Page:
Wide Exposure: Multidisciplinary Engineering Fields
Our increasingly complex world is full of increasingly complex engineering issues. Taking on these challenges, however, requires the expertise of a creative and flexible-minded generation of experts.
Enter the multidisciplinary engineer.
The roots of multidisciplinary engineering can be traced back to World War II, when institutions and research facilities were set up to address the escalating military issues. The dire needs of the day called for large-scale projects which were collaborative in nature and necessitated the input and advice of experts from various backgrounds.
Today, multidisciplinary engineers play a different role. They work hand-in-hand with engineers who have backgrounds from the core disciplines of engineering to create better, sustainable solutions for millions of people around the world.
The word ‘mechatronics’ might still not be recognised by some dictionaries even today, but it has been in use for quite a while now. It first surfaced in Japan in the 1980s and represents the discipline of engineering that is associated with robots and automation. Without a doubt, the engineers who choose this field do share an interest in building robots that are able to perform a variety of functions, for one purpose or another.
The foundation of mechatronic engineering is built on the elements of mechanical engineering, electronic engineering, electrical engineering and even computer science. Nevertheless, it is seen as a distinct discipline in its own right, and has a major role to play in our daily lives. Some of the products of mechatronic engineering include everyday gadgets like cameras, printers, washing machines and automatic doors.
What Does a Mechatronic Engineer Do?
In a nutshell, a mechatronic engineer is responsible for combining the elements of mechanical engineering and electronics engineering to design and develop mechatronic products. Elements of electrical engineering and computer science (in the form of software design and software engineering) play a part in the daily work of mechatronic engineers too.
Biomedical engineering takes the multidisciplinary approach one step further, by closing the gap between engineering and medicine. It aims to implement the design and problem solving skills of the engineering field and merge it with medical and biological sciences, resulting in enhanced healthcare diagnosis, monitoring and therapy for patients.
This fairly new discipline of engineering also incorporates, to a certain degree, the elements of chemical engineering, electrical engineering and mechanical engineering.
What Does a Biomedical Engineer Do?
Biomedical engineers seek to apply their know-how of engineering, medicine and the sciences to design and develop medical equipment such as life support devices, artificial organs and limbs, lasers for corrective eye surgery and ultrasound imaging equipment. Some biomedical engineers also develop mathematical models and computer simulations to gain a better understanding of the life processes that affect health.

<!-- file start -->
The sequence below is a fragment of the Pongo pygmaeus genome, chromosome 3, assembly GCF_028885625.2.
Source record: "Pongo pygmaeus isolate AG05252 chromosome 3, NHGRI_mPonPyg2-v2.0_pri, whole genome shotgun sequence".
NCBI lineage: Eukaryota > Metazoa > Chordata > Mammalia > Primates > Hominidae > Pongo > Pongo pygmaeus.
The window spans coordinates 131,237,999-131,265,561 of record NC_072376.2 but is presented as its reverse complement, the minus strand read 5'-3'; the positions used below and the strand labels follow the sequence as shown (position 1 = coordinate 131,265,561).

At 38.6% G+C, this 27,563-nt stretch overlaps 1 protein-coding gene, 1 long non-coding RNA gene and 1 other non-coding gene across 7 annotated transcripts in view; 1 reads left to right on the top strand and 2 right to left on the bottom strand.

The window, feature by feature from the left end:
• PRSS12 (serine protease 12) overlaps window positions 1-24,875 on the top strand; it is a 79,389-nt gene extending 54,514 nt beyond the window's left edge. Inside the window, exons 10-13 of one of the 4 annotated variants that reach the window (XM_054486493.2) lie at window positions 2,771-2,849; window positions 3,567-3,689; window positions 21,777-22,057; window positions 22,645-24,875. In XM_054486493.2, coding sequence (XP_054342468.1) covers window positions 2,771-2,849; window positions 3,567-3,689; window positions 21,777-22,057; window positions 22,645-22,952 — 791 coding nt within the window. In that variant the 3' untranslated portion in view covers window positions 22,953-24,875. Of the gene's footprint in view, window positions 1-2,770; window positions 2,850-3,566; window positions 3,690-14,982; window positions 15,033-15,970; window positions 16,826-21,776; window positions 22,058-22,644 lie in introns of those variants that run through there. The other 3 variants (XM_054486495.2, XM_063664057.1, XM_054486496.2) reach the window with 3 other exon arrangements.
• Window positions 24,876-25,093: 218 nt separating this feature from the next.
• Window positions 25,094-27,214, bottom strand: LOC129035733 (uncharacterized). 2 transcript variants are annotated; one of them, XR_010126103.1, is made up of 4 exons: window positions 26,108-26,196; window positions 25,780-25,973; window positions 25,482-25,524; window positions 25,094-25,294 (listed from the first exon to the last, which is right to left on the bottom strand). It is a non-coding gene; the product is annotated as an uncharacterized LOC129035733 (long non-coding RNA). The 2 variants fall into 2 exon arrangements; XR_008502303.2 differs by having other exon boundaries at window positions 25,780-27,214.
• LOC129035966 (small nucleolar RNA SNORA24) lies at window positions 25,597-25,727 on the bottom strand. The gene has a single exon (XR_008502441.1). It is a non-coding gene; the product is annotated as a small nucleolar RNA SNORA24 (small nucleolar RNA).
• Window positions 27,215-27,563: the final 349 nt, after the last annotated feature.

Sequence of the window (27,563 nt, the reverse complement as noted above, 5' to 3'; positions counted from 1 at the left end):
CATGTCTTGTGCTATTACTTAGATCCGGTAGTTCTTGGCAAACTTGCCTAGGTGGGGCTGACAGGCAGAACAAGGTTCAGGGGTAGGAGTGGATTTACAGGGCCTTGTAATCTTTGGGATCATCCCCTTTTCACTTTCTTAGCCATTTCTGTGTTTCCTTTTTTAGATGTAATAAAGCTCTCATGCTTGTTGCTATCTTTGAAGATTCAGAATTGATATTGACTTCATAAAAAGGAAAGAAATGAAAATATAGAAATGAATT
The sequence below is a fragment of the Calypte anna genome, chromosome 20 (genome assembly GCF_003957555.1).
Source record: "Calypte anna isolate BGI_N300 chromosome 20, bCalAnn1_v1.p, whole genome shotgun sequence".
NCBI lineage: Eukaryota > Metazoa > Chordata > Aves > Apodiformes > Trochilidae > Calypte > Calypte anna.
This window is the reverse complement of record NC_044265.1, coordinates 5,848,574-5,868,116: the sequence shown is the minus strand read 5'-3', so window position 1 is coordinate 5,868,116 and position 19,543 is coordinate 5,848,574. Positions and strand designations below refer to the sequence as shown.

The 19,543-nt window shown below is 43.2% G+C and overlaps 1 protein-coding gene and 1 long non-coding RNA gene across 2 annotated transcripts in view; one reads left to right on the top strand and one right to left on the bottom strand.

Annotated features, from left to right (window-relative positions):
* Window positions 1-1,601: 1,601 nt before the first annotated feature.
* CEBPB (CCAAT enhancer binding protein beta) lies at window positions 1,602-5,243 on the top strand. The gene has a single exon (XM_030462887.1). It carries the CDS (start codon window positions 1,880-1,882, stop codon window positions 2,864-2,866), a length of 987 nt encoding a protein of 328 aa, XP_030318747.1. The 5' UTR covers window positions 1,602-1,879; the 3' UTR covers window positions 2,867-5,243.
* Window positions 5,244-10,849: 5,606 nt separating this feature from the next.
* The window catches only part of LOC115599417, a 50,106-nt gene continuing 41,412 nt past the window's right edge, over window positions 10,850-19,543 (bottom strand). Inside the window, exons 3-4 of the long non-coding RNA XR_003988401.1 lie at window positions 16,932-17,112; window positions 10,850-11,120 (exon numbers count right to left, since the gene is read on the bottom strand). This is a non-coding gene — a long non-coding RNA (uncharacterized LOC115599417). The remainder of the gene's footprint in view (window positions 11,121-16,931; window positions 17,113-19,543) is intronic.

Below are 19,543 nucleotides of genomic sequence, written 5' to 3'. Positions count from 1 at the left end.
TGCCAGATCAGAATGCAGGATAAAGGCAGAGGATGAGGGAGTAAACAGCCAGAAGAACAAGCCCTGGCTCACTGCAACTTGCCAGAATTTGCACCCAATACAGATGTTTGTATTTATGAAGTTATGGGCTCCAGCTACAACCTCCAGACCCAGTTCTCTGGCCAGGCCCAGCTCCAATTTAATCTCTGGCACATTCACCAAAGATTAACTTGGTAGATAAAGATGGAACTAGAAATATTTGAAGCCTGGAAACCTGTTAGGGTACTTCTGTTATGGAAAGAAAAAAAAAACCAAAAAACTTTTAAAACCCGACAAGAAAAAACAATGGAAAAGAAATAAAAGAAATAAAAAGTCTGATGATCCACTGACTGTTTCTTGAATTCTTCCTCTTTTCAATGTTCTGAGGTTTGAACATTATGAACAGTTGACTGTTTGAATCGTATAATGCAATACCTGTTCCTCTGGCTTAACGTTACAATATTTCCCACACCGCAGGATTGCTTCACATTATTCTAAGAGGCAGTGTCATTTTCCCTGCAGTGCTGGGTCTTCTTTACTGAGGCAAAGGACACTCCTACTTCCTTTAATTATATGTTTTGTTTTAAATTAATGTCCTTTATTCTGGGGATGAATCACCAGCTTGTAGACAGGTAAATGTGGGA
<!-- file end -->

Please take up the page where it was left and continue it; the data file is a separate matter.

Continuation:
Nanosystems engineering explores the microscopic world, and focuses on building devices and components with the tiniest building blocks known to man – atoms and molecules. ‘Smaller’ is the name of the game, and with things becoming more miniscule by the day, the race is on for creating new technologies on a nano scale.
Combining the elements of chemical engineering, bioengineering and materials science, nanosystems engineering opens the doors to careers in medicine, energy, cosmetics and many other industries.
What Does a Nanosystems Engineer Do?
Nanosystems engineers work in laboratories and spend time using computers to fabricate and test nanodevices, which are in turn made with nanomaterials. Nanomaterials can be as small as a few nanometres in size – a nanometre is one-billionth of a metre. Nanosystems engineers are typically employed by private corporations or perform duties in an academic setting in research labs.
Process engineering (sometimes referred to as process systems engineering) combines the elements of chemical engineering and mechanical engineering. This line of engineering focuses on the design, operation, control and optimisation of chemical, physical or biological process via the assistance of computer-based methods.
Jobs in process engineering encompass many industries including (but not limited to) the pharmaceutical, petrochemical and biotechnological industries.
What Does a Process Engineer Do?
Process engineers are responsible for monitoring the process efficiencies and yields of the plant he/she is attached to, while discovering ways to improve the quality of the products. They may also be required to redesign processes, trim down operating costs and determine the standards during inspection and maintenance works. In some cases, process engineers may even be required to evaluate the mechanical design of equipment and select the most suitable ones for the plant.
The field of engineering has never really stopped evolving. With each passing day, greater advancements are made – effectively widening the possibilities of what can be done with the theoretical and practical knowledge engineers possess. Graduates with multidisciplinary knowledge will find themselves with a head start in the future, leading the way to even greater technological endeavours.